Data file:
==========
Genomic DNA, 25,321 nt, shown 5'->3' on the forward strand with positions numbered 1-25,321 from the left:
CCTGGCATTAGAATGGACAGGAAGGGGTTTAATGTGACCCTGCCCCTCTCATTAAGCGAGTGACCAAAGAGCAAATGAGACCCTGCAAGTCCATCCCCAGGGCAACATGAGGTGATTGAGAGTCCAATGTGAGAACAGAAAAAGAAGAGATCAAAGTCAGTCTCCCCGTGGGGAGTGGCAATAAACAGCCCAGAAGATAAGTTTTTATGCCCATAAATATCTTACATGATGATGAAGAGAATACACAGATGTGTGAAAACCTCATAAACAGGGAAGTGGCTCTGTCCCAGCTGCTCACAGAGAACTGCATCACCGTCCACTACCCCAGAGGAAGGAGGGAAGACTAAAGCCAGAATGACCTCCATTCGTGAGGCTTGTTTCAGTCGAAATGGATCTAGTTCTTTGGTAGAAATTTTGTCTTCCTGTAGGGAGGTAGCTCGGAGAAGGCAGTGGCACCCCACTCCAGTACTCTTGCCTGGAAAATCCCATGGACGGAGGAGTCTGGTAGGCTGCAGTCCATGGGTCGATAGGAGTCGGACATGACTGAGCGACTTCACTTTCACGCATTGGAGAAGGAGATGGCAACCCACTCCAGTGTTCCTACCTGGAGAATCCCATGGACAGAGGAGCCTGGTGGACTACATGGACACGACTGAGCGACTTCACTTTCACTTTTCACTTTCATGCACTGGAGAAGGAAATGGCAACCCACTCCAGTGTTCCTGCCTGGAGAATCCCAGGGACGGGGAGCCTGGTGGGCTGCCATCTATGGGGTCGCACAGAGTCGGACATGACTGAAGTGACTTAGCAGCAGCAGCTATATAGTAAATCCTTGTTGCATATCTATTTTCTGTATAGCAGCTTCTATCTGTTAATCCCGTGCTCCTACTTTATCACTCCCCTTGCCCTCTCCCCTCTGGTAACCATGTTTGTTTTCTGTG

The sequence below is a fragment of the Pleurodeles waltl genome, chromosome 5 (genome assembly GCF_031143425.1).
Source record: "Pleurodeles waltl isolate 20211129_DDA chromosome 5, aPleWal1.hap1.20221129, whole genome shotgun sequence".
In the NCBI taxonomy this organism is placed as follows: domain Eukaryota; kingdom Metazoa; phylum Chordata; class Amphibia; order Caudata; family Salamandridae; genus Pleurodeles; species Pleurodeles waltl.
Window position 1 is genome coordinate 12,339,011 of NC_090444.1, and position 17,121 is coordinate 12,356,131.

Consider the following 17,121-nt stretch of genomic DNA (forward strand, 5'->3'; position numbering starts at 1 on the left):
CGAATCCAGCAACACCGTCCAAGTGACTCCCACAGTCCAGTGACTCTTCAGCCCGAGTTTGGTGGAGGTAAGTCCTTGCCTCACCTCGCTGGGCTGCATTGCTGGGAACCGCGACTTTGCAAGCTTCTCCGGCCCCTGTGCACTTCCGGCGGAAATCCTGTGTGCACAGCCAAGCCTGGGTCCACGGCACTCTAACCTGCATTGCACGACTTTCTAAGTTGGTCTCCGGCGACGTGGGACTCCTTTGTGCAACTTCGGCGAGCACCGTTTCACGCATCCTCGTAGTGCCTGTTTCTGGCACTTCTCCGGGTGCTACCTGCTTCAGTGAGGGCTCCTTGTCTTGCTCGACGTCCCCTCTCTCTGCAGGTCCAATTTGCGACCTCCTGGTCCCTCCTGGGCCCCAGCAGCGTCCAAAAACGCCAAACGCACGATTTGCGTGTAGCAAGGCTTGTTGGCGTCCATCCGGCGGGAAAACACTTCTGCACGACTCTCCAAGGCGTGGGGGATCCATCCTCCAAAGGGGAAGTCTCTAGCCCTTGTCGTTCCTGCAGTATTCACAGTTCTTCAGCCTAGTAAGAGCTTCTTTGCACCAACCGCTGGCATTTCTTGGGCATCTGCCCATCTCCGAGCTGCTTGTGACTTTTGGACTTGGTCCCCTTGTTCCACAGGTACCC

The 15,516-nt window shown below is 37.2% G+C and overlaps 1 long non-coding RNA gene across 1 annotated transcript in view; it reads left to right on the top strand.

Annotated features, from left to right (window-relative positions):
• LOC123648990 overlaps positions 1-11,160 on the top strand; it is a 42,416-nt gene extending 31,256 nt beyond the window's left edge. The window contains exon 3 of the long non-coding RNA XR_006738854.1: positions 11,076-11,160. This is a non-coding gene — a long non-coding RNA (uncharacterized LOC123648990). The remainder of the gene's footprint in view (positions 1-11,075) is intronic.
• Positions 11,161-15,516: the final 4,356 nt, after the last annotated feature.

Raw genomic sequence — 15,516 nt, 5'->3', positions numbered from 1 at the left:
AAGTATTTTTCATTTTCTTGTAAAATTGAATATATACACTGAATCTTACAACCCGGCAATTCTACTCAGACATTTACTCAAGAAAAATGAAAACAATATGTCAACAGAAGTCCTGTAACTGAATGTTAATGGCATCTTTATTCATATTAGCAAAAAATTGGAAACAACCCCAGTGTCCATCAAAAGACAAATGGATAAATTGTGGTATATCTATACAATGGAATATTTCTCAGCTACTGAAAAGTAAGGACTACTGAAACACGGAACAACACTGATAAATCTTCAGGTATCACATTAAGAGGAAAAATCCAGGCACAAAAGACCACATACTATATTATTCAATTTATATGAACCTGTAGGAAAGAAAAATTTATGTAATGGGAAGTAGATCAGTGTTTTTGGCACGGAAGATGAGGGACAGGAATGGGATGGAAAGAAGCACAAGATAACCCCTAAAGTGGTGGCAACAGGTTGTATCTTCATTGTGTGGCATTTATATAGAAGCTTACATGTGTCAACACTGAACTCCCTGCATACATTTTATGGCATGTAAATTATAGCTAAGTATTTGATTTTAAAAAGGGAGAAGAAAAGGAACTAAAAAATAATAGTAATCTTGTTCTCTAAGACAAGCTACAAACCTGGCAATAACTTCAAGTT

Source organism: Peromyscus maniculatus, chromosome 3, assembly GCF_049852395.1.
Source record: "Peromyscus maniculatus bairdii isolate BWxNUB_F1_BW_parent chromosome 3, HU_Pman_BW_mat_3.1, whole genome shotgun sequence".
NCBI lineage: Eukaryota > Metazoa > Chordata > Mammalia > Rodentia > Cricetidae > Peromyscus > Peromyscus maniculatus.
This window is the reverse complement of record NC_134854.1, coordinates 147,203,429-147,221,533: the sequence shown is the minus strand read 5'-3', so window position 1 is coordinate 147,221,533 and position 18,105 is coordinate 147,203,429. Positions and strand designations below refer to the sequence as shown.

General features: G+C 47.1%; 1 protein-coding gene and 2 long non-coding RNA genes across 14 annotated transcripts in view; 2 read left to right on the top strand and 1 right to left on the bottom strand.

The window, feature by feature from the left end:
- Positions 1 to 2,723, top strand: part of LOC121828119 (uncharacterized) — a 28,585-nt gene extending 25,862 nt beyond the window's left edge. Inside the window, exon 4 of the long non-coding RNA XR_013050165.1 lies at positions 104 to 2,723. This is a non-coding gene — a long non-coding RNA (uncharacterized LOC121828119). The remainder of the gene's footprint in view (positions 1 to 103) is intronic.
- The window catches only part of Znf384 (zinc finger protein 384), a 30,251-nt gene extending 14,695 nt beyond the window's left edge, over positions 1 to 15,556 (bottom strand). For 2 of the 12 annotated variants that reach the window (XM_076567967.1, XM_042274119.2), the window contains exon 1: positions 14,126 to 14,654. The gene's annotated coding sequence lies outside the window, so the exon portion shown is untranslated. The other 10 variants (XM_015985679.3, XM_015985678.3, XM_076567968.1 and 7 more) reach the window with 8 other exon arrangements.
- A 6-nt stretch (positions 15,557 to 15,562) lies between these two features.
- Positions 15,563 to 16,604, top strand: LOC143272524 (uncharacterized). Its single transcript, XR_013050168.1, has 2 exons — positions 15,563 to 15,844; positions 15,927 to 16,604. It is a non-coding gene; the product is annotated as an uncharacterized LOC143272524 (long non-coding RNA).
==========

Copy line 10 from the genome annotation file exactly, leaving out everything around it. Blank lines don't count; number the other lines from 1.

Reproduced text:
Annotated features, from left to right (window-relative positions):